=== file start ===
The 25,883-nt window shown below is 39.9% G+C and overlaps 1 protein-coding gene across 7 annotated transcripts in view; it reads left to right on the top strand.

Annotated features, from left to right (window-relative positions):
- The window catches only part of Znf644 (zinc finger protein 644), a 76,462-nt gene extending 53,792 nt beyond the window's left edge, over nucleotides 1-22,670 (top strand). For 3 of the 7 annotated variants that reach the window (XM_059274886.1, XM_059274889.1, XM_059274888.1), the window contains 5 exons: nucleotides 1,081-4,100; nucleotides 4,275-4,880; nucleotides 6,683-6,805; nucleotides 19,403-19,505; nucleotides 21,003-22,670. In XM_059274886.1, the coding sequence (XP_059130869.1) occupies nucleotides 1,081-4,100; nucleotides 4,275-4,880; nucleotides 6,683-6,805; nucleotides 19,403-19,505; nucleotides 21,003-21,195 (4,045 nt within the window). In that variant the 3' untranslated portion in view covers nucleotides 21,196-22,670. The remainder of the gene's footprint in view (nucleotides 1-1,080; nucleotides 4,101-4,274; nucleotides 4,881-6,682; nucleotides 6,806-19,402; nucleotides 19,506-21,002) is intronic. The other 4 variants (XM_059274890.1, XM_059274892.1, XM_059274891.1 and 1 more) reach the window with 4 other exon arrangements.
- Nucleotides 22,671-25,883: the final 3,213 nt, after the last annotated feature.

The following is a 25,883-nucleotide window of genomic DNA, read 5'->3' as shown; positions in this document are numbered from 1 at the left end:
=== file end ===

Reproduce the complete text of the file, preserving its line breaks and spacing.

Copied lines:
The 25,883-nt window shown below is 39.9% G+C and overlaps 1 protein-coding gene across 7 annotated transcripts in view; it reads left to right on the top strand.

Annotated features, from left to right (window-relative positions):
- The window catches only part of Znf644 (zinc finger protein 644), a 76,462-nt gene extending 53,792 nt beyond the window's left edge, over nucleotides 1-22,670 (top strand). For 3 of the 7 annotated variants that reach the window (XM_059274886.1, XM_059274889.1, XM_059274888.1), the window contains 5 exons: nucleotides 1,081-4,100; nucleotides 4,275-4,880; nucleotides 6,683-6,805; nucleotides 19,403-19,505; nucleotides 21,003-22,670. In XM_059274886.1, the coding sequence (XP_059130869.1) occupies nucleotides 1,081-4,100; nucleotides 4,275-4,880; nucleotides 6,683-6,805; nucleotides 19,403-19,505; nucleotides 21,003-21,195 (4,045 nt within the window). In that variant the 3' untranslated portion in view covers nucleotides 21,196-22,670. The remainder of the gene's footprint in view (nucleotides 1-1,080; nucleotides 4,101-4,274; nucleotides 4,881-6,682; nucleotides 6,806-19,402; nucleotides 19,506-21,002) is intronic. The other 4 variants (XM_059274890.1, XM_059274892.1, XM_059274891.1 and 1 more) reach the window with 4 other exon arrangements.
- Nucleotides 22,671-25,883: the final 3,213 nt, after the last annotated feature.

The following is a 25,883-nucleotide window of genomic DNA, read 5'->3' as shown; positions in this document are numbered from 1 at the left end: